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Measuring Religious Commitment Among Catholics and Protestants: A New Approach

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Researchers using survey data to study religious commitment often create additive indices in which respondents receive a “point” on the scale for each behavior in which they engage, implicitly assuming that each activity is equally normative in each religious tradition. This has led some scholars to suggest that these scales can be “biased” in favor of evangelicals. In this paper, we introduce a unique series of survey questions asking respondents how important various activities are “for people of your religion”. We use these new measures to generate tradition-specific weights for each component of a religious commitment scale according to the activity’s perceived importance. We then present a method for constructing scales when such “importance” items are not available, using the frequency of behavior within each religious tradition as a surrogate for importance. We find that constructing religious commitment scales that take into account the normative differences across religious traditions produces statistically significant differences in the levels of commitment by religious tradition, especially among Roman Catholics. However, the substantive significance is less evident. When various measures of religious commitment are included as independent variables in multivariate models of political attitudes, their performance is remarkably similar. It appears that the standard additive indices of religious commitment commonly utilized by scholars of religion and politics are adequate for most analyses of social and political attitudes.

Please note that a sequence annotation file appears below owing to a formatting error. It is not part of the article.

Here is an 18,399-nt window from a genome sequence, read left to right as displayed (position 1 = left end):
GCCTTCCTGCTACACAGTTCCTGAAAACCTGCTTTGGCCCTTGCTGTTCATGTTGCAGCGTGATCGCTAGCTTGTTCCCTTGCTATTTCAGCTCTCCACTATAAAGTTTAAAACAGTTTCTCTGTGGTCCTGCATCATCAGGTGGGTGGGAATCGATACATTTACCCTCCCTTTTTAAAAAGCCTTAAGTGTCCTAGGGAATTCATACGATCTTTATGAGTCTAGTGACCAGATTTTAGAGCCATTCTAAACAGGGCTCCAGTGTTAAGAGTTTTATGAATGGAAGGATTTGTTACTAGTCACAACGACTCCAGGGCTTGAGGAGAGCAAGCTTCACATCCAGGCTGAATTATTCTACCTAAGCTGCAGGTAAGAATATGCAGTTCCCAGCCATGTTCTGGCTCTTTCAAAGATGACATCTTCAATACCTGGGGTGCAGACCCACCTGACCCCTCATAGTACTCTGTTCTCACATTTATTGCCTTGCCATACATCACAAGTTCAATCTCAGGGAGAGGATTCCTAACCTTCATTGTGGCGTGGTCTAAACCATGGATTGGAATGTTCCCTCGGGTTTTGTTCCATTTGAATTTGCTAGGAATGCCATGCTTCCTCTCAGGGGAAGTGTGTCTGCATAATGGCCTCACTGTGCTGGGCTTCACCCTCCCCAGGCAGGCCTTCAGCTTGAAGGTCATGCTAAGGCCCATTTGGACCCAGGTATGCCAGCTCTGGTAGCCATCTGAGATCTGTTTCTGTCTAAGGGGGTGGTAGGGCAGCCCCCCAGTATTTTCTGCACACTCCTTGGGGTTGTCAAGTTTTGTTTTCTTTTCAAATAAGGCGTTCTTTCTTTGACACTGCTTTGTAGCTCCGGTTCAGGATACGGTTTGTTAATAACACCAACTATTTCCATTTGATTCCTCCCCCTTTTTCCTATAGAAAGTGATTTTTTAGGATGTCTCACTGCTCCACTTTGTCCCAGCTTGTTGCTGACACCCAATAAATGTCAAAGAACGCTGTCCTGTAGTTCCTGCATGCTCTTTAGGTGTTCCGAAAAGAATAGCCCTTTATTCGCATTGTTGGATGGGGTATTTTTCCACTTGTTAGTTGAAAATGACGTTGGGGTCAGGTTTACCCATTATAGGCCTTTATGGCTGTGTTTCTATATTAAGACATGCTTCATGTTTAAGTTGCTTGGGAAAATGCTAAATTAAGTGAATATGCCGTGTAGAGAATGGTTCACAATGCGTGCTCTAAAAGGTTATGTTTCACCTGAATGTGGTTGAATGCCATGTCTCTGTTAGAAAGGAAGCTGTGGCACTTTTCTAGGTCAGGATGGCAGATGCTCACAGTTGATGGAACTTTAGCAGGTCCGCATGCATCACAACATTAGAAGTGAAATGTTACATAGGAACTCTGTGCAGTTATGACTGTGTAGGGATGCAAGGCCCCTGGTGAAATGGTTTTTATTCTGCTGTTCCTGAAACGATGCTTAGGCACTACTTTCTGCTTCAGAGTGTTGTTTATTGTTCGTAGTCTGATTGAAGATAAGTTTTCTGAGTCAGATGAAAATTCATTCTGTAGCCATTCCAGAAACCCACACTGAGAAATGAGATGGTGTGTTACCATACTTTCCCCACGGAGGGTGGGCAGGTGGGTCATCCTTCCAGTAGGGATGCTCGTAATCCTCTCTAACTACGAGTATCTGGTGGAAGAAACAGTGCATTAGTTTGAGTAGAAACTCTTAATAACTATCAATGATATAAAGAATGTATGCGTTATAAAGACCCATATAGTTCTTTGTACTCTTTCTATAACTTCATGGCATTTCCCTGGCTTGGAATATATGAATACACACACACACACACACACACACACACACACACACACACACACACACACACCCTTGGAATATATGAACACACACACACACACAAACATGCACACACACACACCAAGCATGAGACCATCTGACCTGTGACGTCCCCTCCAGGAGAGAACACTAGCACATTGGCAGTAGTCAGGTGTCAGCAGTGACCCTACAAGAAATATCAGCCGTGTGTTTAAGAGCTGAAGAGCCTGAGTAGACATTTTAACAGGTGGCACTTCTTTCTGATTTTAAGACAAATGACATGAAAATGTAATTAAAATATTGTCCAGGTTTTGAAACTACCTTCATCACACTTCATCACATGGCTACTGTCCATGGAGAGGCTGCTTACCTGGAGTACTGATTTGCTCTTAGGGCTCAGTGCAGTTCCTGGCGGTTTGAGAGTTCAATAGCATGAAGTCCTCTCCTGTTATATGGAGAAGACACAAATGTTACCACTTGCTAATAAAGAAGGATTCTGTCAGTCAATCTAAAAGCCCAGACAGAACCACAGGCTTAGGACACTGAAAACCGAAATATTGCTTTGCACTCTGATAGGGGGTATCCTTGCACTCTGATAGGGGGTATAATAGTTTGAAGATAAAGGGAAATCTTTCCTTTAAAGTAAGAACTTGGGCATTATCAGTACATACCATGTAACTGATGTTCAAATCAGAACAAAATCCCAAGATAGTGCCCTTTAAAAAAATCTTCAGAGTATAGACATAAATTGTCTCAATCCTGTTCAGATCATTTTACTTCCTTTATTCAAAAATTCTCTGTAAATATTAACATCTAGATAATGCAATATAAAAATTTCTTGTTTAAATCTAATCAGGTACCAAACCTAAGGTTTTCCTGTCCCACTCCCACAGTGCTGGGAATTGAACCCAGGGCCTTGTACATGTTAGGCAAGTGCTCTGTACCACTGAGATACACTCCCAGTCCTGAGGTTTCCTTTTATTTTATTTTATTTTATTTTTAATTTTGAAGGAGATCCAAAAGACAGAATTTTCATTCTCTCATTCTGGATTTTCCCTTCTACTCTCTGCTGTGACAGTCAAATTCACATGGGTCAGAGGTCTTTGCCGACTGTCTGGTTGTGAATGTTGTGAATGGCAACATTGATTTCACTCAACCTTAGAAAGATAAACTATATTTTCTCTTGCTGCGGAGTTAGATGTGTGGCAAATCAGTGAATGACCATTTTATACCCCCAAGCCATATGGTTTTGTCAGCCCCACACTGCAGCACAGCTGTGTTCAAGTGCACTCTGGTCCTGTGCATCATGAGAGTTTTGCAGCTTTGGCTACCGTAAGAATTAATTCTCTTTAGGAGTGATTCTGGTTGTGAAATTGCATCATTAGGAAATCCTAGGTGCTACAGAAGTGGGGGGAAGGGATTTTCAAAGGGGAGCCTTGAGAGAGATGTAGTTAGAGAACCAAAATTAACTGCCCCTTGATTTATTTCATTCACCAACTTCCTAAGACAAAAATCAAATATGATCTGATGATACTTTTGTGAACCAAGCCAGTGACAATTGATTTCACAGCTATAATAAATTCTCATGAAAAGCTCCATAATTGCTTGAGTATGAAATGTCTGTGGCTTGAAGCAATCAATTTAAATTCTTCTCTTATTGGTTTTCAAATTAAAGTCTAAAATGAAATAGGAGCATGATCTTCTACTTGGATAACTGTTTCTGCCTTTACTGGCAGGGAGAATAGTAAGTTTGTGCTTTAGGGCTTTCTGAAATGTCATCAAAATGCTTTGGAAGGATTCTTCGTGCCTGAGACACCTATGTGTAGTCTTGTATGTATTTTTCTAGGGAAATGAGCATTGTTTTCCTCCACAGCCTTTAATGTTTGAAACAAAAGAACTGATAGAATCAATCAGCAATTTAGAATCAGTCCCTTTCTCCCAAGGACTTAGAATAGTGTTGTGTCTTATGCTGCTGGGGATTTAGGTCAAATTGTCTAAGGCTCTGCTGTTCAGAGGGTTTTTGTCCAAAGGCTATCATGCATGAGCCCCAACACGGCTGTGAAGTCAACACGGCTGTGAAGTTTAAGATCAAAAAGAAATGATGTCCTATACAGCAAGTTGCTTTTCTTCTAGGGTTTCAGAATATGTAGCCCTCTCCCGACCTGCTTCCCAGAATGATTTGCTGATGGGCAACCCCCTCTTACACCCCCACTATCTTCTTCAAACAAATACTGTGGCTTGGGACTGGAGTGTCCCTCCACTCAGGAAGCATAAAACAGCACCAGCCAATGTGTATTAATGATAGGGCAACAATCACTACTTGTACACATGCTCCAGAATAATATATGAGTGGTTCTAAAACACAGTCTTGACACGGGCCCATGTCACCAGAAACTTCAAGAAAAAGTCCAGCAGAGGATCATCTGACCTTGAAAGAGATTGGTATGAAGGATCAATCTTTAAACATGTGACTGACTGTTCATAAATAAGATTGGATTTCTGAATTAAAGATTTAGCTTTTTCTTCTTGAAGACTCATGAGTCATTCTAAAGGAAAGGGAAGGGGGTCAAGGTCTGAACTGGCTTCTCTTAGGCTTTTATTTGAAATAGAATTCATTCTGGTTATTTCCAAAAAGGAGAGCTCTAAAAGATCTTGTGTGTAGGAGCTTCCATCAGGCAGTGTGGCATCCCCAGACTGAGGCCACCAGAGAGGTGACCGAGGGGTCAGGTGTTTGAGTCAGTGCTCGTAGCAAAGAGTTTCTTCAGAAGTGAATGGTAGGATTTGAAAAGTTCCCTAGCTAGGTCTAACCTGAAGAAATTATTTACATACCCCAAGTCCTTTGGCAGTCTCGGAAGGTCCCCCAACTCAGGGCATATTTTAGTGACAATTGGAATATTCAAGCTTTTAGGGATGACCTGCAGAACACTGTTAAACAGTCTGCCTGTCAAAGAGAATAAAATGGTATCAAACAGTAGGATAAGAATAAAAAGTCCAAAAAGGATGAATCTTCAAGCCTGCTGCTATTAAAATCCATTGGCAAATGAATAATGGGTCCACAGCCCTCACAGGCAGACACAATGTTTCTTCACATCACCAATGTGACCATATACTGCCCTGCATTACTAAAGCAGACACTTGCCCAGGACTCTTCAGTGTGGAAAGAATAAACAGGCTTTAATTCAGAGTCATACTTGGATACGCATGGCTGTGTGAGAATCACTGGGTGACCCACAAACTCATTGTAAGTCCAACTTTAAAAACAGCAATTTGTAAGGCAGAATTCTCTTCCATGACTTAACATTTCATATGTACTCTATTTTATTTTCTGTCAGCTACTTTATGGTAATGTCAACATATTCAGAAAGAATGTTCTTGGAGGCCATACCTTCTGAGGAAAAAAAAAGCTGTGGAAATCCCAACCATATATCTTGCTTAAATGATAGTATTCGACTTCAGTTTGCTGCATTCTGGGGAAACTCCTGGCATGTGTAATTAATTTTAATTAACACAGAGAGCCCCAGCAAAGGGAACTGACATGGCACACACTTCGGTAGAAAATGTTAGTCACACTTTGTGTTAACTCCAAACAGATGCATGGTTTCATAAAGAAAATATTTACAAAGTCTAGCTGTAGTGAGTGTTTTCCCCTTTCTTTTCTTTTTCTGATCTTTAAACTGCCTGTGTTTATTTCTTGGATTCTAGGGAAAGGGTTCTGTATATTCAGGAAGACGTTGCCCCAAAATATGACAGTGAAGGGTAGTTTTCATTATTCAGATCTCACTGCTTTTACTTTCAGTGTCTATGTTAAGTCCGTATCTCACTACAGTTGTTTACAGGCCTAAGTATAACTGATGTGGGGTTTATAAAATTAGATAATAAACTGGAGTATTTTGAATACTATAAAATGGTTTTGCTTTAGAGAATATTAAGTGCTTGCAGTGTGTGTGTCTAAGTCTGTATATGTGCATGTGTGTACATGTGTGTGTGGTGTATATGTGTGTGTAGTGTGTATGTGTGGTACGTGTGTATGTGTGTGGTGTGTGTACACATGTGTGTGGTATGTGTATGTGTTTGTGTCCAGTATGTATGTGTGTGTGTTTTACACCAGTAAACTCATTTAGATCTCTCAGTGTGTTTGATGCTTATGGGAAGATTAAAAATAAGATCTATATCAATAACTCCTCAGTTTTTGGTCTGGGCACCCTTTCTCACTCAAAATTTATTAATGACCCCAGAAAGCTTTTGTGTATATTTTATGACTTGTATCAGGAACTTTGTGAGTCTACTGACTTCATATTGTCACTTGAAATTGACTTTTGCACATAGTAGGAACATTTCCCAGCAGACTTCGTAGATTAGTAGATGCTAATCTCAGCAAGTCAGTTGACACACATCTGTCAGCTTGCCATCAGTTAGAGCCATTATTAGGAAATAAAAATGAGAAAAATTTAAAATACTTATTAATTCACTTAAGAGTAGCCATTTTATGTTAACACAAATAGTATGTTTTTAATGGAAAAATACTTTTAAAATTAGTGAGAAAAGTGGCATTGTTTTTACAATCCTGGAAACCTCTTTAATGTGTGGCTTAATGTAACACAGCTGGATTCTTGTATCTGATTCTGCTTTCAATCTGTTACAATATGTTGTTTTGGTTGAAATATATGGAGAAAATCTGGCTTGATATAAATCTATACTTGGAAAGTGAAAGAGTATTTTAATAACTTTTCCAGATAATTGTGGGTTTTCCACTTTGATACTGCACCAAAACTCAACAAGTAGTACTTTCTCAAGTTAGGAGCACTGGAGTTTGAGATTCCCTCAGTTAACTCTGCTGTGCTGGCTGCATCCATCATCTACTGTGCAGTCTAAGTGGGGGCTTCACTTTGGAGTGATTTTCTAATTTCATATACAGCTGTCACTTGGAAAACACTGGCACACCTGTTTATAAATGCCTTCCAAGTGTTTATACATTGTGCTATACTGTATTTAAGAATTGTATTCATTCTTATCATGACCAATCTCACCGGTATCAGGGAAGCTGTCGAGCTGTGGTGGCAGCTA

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Document Type: Research Article

Affiliations: 1: University of Cincinatti, OH., 2: Ohio State University, Columbus, OH., 3: Southern Illinois University, Carbondale, IL.

Publication date: December 1, 2001

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